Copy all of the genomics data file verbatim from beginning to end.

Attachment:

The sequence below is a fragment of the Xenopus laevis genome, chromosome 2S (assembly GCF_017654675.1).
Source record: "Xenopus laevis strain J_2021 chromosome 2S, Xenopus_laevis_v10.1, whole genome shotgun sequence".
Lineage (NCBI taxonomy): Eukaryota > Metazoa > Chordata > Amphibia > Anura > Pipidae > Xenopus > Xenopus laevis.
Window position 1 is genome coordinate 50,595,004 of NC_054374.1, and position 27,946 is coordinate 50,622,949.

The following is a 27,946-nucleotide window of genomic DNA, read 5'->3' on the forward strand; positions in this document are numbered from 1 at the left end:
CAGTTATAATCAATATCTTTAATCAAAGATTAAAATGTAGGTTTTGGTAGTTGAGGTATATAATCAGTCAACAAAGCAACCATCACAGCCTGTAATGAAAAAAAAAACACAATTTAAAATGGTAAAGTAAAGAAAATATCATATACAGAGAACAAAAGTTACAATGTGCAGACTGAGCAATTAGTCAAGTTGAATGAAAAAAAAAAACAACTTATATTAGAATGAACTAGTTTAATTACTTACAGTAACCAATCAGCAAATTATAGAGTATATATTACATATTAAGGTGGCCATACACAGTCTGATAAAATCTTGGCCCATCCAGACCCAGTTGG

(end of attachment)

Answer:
The sequence below is a fragment of the Xenopus laevis genome, chromosome 2S (assembly GCF_017654675.1).
Source record: "Xenopus laevis strain J_2021 chromosome 2S, Xenopus_laevis_v10.1, whole genome shotgun sequence".
Lineage (NCBI taxonomy): Eukaryota > Metazoa > Chordata > Amphibia > Anura > Pipidae > Xenopus > Xenopus laevis.
Window position 1 is genome coordinate 50,595,004 of NC_054374.1, and position 27,946 is coordinate 50,622,949.

The following is a 27,946-nucleotide window of genomic DNA, read 5'->3' on the forward strand; positions in this document are numbered from 1 at the left end:
CAGTTATAATCAATATCTTTAATCAAAGATTAAAATGTAGGTTTTGGTAGTTGAGGTATATAATCAGTCAACAAAGCAACCATCACAGCCTGTAATGAAAAAAAAAACACAATTTAAAATGGTAAAGTAAAGAAAATATCATATACAGAGAACAAAAGTTACAATGTGCAGACTGAGCAATTAGTCAAGTTGAATGAAAAAAAAAAACAACTTATATTAGAATGAACTAGTTTAATTACTTACAGTAACCAATCAGCAAATTATAGAGTATATATTACATATTAAGGTGGCCATACACAGTCTGATAAAATCTTGGCCCATCCAGACCCAGTTGG